Having opened the meeting by solemn prayer to our heavenly Father we proceeded (according to previous commandment) to call on our brethren to know whether they accepted us as their teachers in the things of the kingdom of God, and whether they were satisfied that we should proceed and be organized as a church according to said commandment which we had received. To these they consented by a unanimous vote. I then laid my hands upon Oliver Cowdery and ordained him an elder of the "Church of Jesus Christ of Latter Day Saints," after which he ordained me also to the office of an elder of said church. We then took bread blessed it, and brake it with them, also wine, blessed it, and drank it with them. We then laid our hands on each individual member of the church present that they might receive the gift of the Holy Ghost, and be confirmed members of the Church of Christ. The Holy Ghost was poured out upon us to a very great degree. Some prophesied, whilst we all praised the Lord and rejoiced exceedingly. (RLDS History of the Church 1:76–77; Times and Seasons 3:944, 945)
After the death of Joseph Smith Jr. in 1844, the Church went into apostasy and split into many factions under various leaders such as Brigham Young, Sidney Rigdon, William Smith, Lyman Wight, James Strang, Charles Thompson, and others. At the time of Joseph's death, Church membership was estimated to be from 150,000 to 200,000 worldwide, with about 30,000 in and around Nauvoo, Illinois. Of these, about 10,000 went west from Nauvoo with Brigham Young to Utah. Those remaining in Nauvoo, northern Illinois, and southern Wisconsin joined with several of the faction leaders, trying to find the original Church. Unfortunately, none of the factions taught the original doctrine—with no additions or subtractions.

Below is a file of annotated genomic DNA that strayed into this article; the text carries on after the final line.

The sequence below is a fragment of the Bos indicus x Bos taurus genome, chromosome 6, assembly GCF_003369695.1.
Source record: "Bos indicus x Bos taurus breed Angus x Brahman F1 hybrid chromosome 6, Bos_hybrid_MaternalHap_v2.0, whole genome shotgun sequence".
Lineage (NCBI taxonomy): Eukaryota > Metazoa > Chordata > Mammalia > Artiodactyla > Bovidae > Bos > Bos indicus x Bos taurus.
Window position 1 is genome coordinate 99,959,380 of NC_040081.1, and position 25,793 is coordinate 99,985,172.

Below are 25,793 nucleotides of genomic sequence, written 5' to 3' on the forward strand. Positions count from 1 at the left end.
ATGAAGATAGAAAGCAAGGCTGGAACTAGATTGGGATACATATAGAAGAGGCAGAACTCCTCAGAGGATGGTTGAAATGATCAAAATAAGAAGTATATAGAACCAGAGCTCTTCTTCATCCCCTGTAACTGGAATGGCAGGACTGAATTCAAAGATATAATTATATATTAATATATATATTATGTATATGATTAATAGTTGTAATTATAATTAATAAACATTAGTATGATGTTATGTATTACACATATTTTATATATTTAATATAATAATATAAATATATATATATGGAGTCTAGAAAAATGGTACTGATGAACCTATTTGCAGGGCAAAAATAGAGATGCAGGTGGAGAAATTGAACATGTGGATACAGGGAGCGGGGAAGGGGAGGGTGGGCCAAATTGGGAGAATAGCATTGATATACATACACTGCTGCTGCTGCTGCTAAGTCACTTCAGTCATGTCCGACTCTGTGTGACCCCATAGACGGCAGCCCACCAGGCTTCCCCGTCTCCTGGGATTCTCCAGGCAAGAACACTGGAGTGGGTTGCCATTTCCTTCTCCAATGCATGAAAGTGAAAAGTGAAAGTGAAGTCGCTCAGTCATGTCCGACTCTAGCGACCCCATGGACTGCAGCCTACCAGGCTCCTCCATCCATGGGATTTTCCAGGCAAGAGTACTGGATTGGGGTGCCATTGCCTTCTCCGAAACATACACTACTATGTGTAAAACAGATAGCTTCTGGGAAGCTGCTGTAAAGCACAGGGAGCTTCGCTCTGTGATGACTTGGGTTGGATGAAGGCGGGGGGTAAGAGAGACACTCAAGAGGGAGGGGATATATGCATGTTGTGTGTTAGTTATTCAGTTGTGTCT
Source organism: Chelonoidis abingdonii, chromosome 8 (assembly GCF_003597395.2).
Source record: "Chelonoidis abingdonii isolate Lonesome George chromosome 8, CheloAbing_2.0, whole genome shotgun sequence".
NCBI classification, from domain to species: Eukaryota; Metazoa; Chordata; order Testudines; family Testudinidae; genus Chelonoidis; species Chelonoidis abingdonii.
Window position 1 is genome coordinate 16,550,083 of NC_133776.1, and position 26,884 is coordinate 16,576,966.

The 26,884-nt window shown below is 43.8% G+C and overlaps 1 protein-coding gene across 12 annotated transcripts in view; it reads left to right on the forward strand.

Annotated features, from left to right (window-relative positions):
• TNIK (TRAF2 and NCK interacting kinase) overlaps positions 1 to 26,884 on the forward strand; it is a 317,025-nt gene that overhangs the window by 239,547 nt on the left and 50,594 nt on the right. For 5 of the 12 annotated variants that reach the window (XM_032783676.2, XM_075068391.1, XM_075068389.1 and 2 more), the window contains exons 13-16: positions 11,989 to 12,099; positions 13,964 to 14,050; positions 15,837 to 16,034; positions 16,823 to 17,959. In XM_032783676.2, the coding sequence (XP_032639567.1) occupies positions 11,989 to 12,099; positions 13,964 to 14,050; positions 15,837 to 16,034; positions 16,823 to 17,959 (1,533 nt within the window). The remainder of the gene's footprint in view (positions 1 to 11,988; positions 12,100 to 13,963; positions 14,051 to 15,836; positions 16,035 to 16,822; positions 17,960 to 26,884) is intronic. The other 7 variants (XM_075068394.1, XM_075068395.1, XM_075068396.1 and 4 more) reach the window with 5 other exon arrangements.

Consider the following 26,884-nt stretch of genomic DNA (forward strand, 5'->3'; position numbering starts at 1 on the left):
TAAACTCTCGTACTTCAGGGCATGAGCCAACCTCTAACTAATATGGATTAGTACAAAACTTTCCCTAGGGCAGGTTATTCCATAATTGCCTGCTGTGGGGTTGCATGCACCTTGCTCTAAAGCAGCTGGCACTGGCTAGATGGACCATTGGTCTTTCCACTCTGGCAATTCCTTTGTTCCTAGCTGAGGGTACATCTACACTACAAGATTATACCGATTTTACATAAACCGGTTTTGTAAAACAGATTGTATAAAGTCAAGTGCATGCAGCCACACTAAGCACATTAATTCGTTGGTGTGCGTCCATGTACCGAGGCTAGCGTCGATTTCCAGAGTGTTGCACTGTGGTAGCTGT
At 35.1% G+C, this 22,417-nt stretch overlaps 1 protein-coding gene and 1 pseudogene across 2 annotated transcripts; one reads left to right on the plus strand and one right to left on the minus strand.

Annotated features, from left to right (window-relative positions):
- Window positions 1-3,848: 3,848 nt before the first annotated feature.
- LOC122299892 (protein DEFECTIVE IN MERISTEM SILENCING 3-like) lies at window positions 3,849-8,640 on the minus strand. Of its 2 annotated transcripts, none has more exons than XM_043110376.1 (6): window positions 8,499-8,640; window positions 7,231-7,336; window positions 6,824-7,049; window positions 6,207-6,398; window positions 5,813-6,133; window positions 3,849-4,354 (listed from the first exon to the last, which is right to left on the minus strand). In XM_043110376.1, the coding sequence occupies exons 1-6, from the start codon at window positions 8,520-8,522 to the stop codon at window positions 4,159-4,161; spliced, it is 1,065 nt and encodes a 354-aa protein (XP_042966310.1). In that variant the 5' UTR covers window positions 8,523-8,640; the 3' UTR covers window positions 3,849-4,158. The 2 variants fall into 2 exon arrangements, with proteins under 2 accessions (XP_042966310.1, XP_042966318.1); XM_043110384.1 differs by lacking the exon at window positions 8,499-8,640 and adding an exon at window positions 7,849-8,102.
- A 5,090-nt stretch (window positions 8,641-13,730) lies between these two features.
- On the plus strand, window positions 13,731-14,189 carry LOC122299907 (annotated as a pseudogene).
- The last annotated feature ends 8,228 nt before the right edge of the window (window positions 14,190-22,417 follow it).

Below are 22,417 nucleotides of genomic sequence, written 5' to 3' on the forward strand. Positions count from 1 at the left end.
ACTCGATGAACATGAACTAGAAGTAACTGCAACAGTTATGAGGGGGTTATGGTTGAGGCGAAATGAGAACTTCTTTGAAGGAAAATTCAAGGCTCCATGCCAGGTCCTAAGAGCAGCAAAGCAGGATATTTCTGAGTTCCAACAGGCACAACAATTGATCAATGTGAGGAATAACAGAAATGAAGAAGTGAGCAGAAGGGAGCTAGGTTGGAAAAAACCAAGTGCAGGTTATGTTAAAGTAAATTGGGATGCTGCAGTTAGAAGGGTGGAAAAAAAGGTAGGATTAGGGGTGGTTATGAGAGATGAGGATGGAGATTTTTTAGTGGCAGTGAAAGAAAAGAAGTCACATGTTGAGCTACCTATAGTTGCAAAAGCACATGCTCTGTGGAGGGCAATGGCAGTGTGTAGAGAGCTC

In November 1851 Jason Briggs went to the Lord in prayer on the plains outside of Beloit, Wisconsin, because—after investigating several of these factions—he could not find the original Church in its fullness. At that time the Lord spoke to him and told him that He would bring one of Joseph's sons to lead His true Church again and that he was to join none of the groups that had formed. The Lord also told Briggs to write the revelation and to send it to the various branches that were seeking the true Church. The Holy Spirit testified to these branches that the revelation was from the Lord, and they began to meet in conference to unify on this revelation and dedicate themselves to upholding its counsel.
As soon as they took this action, the Lord returned the spiritual gifts to the branches and the conferences in order to authenticate to them that they were doing the Lord's will—and not their own. At the April 1853 Conference, the Lord directed them by the power of His Spirit to reorganize His true Church with its higher quorums, except for the First Presidency. After they had reorganized, the Lord poured out His Spirit upon the Conference, confirming to them that they had done His will. According to Jason Briggs, after he was chosen Conference President,
an appeal to heaven was agreed upon in solemn prayer on the evening of April 7. This meeting is memorable in the history of the Reorganization. It was at this meeting that [there was] an exhibition of power, light, and unity of spirit, above any ever before witnessed among us. Tongues were spoken and interpreted; hymns sung in tongues and the interpretation sung; prophecy and visions were exercised here for the first time to the writer. Many sang in tongues in perfect harmony at once, as though they constituted a well practiced choir. Angels appeared and were seen by some, and a testimony of their presence given by others affirming one of them to be the recording angel, who exhibited a partially unrolled parchment as an unfinished record upon which we were assured should be recorded the act we were called to perform in the reorganization of the church. (RLDS History of the Church 3:222)